"I'm a booster for the city that produced this World's Fair because it makes New York the world's hometown."
- Gardner Harding - Harper's Magazine July 1939:
"It is a better Fair than the American people deserve, and probably a better one than they wanted."
"The fair is a bold and free expression of the power age – a statement of our magical new energies."
"It's like - well, like Salvador Dali's version of The Land of Oz."
"I find that it has a sort of lure that keeps you coming back to the Fairgrounds to see what you missed the last time."
"Broadway's biggest rival is 45 minutes from Times Square."
"I walked through the center at night, approaching the Trylon and Perisphere, it did look like a dream city."
"That World's Fair is a solid killer folks!"
"There is something of idealism blended with the honky – tonk."
"There is something for everybody at the Fair. It is the greatest spectacle since the animals marched in two-by-two."
"Grudgingly, resentfully, I must admit that the World's Fair is quite a show."
"When the world of tomorrow becomes a memory of yesterday – think of what fun Albert Einstein will have."
"It looks a lot like today, only prettier and, of course, spanking new and shining like a general's boot."
"We are unable to decide which of the free exhibits is the most amazing."
- PEOPLE IN THE KNOW
- A Gallup Pollsters stood outside the gates to get patrons reactions: "Some of the statues are a little immodest for children." "No more Fair for me. I'd rather cook in a hot kitchen." (a seventy – five – year – old Gold Star mother); "The guards are so neat looking." "I didn't like the cows being milked by machines. It's inhuman."
Amarillo (TX) Globe May 17, 1939
- "'Better than I expected' has undoubtedly been brought back by visitors to the Fair."
Sun August 1, 1939
- John Gloag, an English gentleman who had been to every world's fair since 1908: "The New York fair is the last word in fairs. Everything was planned."
World – Telegram June 16, 1939
- Paul Hollister, executive vice president and sales promotion manager of Macy's: "For the fact is that hard – boiled New York went to Flushing to scoff, remained to pray and is thinking of running Grover Whalen for president of North, South and Central America."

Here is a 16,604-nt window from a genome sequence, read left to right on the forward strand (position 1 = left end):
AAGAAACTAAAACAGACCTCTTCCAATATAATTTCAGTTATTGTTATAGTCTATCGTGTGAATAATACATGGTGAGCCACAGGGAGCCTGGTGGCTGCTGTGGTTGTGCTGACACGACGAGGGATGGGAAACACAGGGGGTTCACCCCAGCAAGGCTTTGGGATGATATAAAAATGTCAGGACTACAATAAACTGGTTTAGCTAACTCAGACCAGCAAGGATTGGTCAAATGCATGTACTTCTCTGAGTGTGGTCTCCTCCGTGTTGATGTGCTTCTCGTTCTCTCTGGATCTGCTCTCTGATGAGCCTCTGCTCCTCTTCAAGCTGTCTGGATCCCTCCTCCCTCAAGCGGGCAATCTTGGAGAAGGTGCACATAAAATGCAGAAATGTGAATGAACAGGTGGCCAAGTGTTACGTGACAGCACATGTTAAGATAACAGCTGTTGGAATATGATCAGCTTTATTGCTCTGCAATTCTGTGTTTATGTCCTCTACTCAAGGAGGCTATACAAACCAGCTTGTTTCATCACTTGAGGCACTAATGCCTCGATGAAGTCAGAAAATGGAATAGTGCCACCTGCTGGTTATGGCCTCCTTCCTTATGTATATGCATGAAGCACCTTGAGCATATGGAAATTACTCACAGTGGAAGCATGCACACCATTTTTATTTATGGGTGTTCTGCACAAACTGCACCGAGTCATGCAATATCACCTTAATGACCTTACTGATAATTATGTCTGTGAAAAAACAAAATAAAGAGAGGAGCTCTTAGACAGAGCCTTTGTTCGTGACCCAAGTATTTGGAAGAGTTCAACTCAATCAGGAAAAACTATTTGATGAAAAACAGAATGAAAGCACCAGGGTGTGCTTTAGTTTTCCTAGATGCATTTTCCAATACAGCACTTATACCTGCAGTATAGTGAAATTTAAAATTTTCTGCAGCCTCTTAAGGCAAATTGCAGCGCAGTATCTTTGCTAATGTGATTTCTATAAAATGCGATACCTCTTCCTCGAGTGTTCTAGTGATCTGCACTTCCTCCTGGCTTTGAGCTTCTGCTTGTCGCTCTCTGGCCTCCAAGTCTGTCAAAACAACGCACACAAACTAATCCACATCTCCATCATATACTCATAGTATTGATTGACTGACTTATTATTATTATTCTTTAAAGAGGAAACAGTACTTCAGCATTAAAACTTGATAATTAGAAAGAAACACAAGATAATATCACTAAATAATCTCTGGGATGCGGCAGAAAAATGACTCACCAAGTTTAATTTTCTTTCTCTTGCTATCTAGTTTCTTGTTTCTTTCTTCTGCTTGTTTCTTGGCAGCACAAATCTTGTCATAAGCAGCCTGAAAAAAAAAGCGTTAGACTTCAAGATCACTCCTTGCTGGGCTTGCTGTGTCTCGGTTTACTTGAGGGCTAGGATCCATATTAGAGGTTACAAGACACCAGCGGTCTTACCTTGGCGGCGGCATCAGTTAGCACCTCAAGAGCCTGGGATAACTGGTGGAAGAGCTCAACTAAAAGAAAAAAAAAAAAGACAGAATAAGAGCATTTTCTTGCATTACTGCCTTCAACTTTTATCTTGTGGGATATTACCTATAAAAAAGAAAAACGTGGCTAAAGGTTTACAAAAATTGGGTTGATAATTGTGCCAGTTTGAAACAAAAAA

Journal American June 7, 1939
- Lily Pons and her husband, Andre Kostelanetz: "It's simply wonderful. The color, its so cheerful!"
Journal American May 1, 1939
- Thomas Watson, president of IBM: "This great exposition is an achievement so timely as to be of transcendental significance."
Think IBM Press
- Al Smith, former New York governor and presidential candidate: "The San Francisco fair is nice, but it's not large. And no, I did not see Sally Rand. "The World of Tomorrow" is a lot better than New York."
World-Telegram May 18, 1939
Journal American April 6, 1939
HOW THE PRESS LABELED "THE WORLD OF TOMORROW"
The Brooklyn Eagle noted: "We don't recall that any World's Fair ever had such a variety of picturesque nicknames as this one." Here is a list of some of press's best.
- Ageless Acres of Whalenland
- Awesome Acres
- Baghdad on the Dump
- Baleful Bog
- Beauteous Bog
- Beautified Bog
- Beautiful Bog
- Brisk and Bright Bottomland
- Broiling Bog
- Fabulous Fen
- Fabulous Fiesta
- Flushing Fantasy
- Flushing Fen
- Flushing Front,
- Flushing Phantasmagoria
- Frenzied Fen
- Hectic Heath
- Long Island Illusion
- Lunatic Lea
- Mad Marsh
- Mad Meadows
- Madcap Moor,
- Magic Meadows
- Magnificent Mesa
- Maremma of Manana
- Marvelous Marsh
- Melting Meadow
- Merry Madness
- Miraculous Meadows
- Musical Meadows
- Queens Harlequinade
- Slap-Happy Swamp
- Sublime Slough
- Topsey-Turvey Terrain
- Wacky Wonderland
- Whalen Walls
- Whalen Whirl
- Whalen's Acres
- Whalen's Whirligig
- Whalen's Whopping Whirligig
- Whalen Wonderland
- Woozy Wallow.